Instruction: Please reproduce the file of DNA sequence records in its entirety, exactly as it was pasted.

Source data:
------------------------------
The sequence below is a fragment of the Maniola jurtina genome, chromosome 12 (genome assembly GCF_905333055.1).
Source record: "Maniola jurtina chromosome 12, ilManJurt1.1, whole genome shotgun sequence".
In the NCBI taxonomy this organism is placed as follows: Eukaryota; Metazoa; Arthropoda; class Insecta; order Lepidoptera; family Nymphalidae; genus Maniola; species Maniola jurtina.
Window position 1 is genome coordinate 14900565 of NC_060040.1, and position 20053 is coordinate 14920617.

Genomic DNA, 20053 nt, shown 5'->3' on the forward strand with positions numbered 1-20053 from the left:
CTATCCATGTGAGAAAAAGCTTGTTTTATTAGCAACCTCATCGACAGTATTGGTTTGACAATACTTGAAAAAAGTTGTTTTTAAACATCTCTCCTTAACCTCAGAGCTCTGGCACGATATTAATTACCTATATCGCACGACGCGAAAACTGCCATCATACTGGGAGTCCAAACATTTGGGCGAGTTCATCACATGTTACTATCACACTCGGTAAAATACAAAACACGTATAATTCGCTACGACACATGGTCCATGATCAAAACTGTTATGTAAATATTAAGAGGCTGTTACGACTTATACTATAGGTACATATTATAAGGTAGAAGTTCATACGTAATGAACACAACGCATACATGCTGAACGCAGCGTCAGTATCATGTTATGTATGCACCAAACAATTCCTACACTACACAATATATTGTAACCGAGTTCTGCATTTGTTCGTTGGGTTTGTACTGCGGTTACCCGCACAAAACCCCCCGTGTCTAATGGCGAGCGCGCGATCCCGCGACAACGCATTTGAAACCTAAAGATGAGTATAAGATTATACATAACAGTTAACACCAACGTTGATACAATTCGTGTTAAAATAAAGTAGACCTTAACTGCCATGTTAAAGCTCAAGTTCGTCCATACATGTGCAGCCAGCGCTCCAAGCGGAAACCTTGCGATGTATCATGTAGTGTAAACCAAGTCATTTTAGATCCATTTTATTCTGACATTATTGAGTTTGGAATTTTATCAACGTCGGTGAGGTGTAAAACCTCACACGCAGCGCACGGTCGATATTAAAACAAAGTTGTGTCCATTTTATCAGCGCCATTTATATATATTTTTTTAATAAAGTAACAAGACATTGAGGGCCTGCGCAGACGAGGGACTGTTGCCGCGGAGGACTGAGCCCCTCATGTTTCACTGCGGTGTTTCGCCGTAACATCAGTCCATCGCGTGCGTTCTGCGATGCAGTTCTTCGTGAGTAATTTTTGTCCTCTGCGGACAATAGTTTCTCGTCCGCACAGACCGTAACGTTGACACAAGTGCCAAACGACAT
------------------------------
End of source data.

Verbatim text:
The sequence below is a fragment of the Maniola jurtina genome, chromosome 12 (genome assembly GCF_905333055.1).
Source record: "Maniola jurtina chromosome 12, ilManJurt1.1, whole genome shotgun sequence".
In the NCBI taxonomy this organism is placed as follows: Eukaryota; Metazoa; Arthropoda; class Insecta; order Lepidoptera; family Nymphalidae; genus Maniola; species Maniola jurtina.
Window position 1 is genome coordinate 14900565 of NC_060040.1, and position 20053 is coordinate 14920617.

Genomic DNA, 20053 nt, shown 5'->3' on the forward strand with positions numbered 1-20053 from the left:
CTATCCATGTGAGAAAAAGCTTGTTTTATTAGCAACCTCATCGACAGTATTGGTTTGACAATACTTGAAAAAAGTTGTTTTTAAACATCTCTCCTTAACCTCAGAGCTCTGGCACGATATTAATTACCTATATCGCACGACGCGAAAACTGCCATCATACTGGGAGTCCAAACATTTGGGCGAGTTCATCACATGTTACTATCACACTCGGTAAAATACAAAACACGTATAATTCGCTACGACACATGGTCCATGATCAAAACTGTTATGTAAATATTAAGAGGCTGTTACGACTTATACTATAGGTACATATTATAAGGTAGAAGTTCATACGTAATGAACACAACGCATACATGCTGAACGCAGCGTCAGTATCATGTTATGTATGCACCAAACAATTCCTACACTACACAATATATTGTAACCGAGTTCTGCATTTGTTCGTTGGGTTTGTACTGCGGTTACCCGCACAAAACCCCCCGTGTCTAATGGCGAGCGCGCGATCCCGCGACAACGCATTTGAAACCTAAAGATGAGTATAAGATTATACATAACAGTTAACACCAACGTTGATACAATTCGTGTTAAAATAAAGTAGACCTTAACTGCCATGTTAAAGCTCAAGTTCGTCCATACATGTGCAGCCAGCGCTCCAAGCGGAAACCTTGCGATGTATCATGTAGTGTAAACCAAGTCATTTTAGATCCATTTTATTCTGACATTATTGAGTTTGGAATTTTATCAACGTCGGTGAGGTGTAAAACCTCACACGCAGCGCACGGTCGATATTAAAACAAAGTTGTGTCCATTTTATCAGCGCCATTTATATATATTTTTTTAATAAAGTAACAAGACATTGAGGGCCTGCGCAGACGAGGGACTGTTGCCGCGGAGGACTGAGCCCCTCATGTTTCACTGCGGTGTTTCGCCGTAACATCAGTCCATCGCGTGCGTTCTGCGATGCAGTTCTTCGTGAGTAATTTTTGTCCTCTGCGGACAATAGTTTCTCGTCCGCACAGACCGTAACGTTGACACAAGTGCCAAACGACAT